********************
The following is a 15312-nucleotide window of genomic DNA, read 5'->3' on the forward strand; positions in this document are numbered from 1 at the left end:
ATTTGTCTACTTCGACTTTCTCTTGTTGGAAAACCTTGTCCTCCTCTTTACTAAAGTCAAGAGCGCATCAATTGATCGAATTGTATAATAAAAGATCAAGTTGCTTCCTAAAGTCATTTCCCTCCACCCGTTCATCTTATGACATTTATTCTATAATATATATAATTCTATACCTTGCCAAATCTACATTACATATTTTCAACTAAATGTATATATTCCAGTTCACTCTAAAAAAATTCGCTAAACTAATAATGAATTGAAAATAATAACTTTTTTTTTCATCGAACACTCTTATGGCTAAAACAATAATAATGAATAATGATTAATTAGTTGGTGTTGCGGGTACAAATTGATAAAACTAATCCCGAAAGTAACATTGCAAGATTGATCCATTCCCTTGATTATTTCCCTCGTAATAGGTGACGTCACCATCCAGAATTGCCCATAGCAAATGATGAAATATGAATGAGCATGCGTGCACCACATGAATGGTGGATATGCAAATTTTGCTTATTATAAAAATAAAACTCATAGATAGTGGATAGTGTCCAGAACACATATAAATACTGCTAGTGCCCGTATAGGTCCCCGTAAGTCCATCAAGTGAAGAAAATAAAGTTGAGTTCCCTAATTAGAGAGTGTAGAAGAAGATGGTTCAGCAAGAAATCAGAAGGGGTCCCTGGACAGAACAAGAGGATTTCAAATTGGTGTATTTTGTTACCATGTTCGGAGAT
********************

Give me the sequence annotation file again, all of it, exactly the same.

The following is a 15312-nucleotide window of genomic DNA, read 5'->3' on the forward strand; positions in this document are numbered from 1 at the left end:
ATTTGTCTACTTCGACTTTCTCTTGTTGGAAAACCTTGTCCTCCTCTTTACTAAAGTCAAGAGCGCATCAATTGATCGAATTGTATAATAAAAGATCAAGTTGCTTCCTAAAGTCATTTCCCTCCACCCGTTCATCTTATGACATTTATTCTATAATATATATAATTCTATACCTTGCCAAATCTACATTACATATTTTCAACTAAATGTATATATTCCAGTTCACTCTAAAAAAATTCGCTAAACTAATAATGAATTGAAAATAATAACTTTTTTTTTCATCGAACACTCTTATGGCTAAAACAATAATAATGAATAATGATTAATTAGTTGGTGTTGCGGGTACAAATTGATAAAACTAATCCCGAAAGTAACATTGCAAGATTGATCCATTCCCTTGATTATTTCCCTCGTAATAGGTGACGTCACCATCCAGAATTGCCCATAGCAAATGATGAAATATGAATGAGCATGCGTGCACCACATGAATGGTGGATATGCAAATTTTGCTTATTATAAAAATAAAACTCATAGATAGTGGATAGTGTCCAGAACACATATAAATACTGCTAGTGCCCGTATAGGTCCCCGTAAGTCCATCAAGTGAAGAAAATAAAGTTGAGTTCCCTAATTAGAGAGTGTAGAAGAAGATGGTTCAGCAAGAAATCAGAAGGGGTCCCTGGACAGAACAAGAGGATTTCAAATTGGTGTATTTTGTTACCATGTTCGGAGAT